“The most important trip you may take in this life is meeting people halfway.” (Henry Boyle) – as seen on the Jack’s Winning Words blog recently.
The ability and flexibility to meet people halfway in life is comprised of equal parts of empathy, humility, intelligence and faith and is an extremely important and valuable part of making life better for you and the people that you meet. If you always try playing life as a win-losing zero sum game, you will soon find yourself playing alone. Everyone that you meet wants to win, too; so the real secret to a successful and satisfying life is finding ways to make every situation a win-win for all parties involved.
Creating win-win scenarios doesn’t necessarily require that you lose. Meeting people half way isn’t losing, it is allowing both of you to win. As a society that has become a lot harder lately, because opposing views have hardened and compromise has taken on an undesirable meaning that is associated more with losing than with everybody finding a win out of the situation. Our political process, especially at the national level has effectively broken down because of the inability of the parties to compromise and the increasing polarization of those we elected to govern. They cannot govern because they cannot compromise. To them politics and the decisions that they control is a win-lose game.
Life doesn’t have to be like that; your life doesn’t have to be like that. Psalm 34:4 says – “God met me more than halfway, he freed me from my anxious fears.” It’s those anxious fears that sometimes drive us to stand back or shy away rather than even try to understand someone else’s point of view. It is our own insecurities that make us cling to old, outdated or bigoted stereotypes, rather than to take the chance of embracing someone new. Perhaps you can meet them half way.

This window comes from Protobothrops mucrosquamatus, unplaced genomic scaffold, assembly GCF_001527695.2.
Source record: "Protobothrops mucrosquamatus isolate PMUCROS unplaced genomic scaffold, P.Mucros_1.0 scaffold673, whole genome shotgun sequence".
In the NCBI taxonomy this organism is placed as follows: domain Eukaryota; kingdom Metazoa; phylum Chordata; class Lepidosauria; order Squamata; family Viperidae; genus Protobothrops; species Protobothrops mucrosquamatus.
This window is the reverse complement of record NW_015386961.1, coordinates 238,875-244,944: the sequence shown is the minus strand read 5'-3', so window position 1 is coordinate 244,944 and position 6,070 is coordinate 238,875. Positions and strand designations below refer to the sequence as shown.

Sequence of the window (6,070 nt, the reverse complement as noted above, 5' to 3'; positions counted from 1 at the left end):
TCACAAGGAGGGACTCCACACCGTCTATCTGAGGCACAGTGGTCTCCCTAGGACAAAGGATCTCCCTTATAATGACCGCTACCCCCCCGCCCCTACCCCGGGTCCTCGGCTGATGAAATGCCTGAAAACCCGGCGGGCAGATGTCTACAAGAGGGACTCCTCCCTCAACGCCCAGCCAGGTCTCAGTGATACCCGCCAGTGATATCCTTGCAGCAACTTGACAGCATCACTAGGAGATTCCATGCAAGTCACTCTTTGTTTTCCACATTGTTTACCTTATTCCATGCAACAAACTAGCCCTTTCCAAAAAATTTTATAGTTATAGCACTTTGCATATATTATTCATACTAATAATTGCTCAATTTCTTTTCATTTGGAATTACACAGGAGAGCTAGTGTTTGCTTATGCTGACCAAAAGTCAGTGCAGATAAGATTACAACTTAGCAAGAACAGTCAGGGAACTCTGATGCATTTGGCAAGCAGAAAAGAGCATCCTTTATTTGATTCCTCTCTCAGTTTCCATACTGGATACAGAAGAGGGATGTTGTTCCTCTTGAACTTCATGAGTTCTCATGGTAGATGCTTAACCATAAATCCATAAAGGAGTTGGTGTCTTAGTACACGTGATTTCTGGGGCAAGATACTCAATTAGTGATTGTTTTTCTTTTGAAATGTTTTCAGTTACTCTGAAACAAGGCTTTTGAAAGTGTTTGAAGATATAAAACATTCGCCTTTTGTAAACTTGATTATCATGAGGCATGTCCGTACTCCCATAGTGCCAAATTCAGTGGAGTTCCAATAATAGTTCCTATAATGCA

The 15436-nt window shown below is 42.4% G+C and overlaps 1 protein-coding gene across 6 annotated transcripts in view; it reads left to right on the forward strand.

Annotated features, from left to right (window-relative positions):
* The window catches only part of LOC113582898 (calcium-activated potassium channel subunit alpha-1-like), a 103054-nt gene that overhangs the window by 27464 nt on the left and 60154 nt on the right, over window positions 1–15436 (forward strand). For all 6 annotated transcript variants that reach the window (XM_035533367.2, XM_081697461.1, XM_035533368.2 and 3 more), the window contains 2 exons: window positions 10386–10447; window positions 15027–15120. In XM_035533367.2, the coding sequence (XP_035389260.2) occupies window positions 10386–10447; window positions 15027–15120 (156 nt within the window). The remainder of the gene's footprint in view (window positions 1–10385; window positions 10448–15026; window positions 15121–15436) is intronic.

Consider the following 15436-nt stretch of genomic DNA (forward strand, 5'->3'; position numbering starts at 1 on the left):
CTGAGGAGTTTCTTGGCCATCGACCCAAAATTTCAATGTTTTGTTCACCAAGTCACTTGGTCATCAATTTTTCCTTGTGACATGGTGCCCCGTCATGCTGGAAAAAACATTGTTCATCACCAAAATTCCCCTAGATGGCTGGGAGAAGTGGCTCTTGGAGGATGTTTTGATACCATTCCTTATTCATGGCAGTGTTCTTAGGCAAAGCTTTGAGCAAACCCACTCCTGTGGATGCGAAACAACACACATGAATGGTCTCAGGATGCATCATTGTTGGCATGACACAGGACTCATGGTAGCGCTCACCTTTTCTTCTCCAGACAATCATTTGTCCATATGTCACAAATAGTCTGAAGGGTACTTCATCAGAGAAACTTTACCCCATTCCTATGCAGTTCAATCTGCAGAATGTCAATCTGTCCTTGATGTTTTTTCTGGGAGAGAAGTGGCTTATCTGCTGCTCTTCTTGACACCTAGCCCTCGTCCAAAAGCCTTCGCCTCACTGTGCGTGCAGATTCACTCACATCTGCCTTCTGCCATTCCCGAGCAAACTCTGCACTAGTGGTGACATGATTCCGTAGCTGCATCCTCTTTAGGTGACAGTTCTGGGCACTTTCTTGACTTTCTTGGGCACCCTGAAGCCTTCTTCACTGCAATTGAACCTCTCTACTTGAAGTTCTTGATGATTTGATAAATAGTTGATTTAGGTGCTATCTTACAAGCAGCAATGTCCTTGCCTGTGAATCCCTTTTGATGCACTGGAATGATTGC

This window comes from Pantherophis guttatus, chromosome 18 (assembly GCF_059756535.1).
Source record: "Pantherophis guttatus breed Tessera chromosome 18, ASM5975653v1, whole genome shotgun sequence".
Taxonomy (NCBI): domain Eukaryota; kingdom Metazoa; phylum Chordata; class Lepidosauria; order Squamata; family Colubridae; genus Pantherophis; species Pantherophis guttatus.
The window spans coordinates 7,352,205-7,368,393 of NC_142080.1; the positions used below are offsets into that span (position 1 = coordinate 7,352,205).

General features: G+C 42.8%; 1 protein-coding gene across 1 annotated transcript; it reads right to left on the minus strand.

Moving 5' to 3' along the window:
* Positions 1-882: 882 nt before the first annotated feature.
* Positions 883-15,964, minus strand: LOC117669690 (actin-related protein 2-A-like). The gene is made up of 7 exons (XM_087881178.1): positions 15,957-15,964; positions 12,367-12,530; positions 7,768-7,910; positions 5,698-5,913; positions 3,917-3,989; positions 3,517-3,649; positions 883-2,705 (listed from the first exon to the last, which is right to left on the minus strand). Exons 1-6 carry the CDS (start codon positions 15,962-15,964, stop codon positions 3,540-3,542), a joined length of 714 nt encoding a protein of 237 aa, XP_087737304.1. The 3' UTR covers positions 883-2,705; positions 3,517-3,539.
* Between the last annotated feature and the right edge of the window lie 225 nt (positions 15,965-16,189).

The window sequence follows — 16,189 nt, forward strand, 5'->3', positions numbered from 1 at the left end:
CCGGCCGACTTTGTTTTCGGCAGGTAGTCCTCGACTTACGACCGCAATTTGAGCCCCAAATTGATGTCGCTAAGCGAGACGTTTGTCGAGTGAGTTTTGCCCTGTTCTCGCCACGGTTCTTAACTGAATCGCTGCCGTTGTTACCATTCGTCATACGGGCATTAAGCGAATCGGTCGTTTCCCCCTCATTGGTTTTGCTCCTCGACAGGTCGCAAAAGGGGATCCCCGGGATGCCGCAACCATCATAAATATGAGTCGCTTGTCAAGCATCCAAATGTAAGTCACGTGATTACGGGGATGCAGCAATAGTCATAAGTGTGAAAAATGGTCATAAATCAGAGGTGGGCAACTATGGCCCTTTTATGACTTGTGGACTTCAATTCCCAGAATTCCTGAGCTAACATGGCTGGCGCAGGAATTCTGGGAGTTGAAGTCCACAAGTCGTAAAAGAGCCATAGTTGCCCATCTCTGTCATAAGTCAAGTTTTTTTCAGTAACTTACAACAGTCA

Keep in mind that the other person is also moving away from their comfort zone in order to meet you in the middle. They may be having just as hard of a time seeing your point of view as you are having trying to seeing theirs. If you can start with the thought that neither point of view is right or wrong, just different; then, perhaps, you can take the next step and consider that things might look different from their vantage point and that may drive different decisions or behaviors. Maybe you’ll even have an “aha” moment in which you finally understand their perspective. You don’t have to embrace it, just accept that it exists. You don’t have to go all the way there; you can usually see it, if you’ll just meet them half way.
So take a few little side trips as you journey through life and find out how other people live by meeting them halfway on things. Who knows; you might even like their point of view, once you understand it. You’ll never know until you try.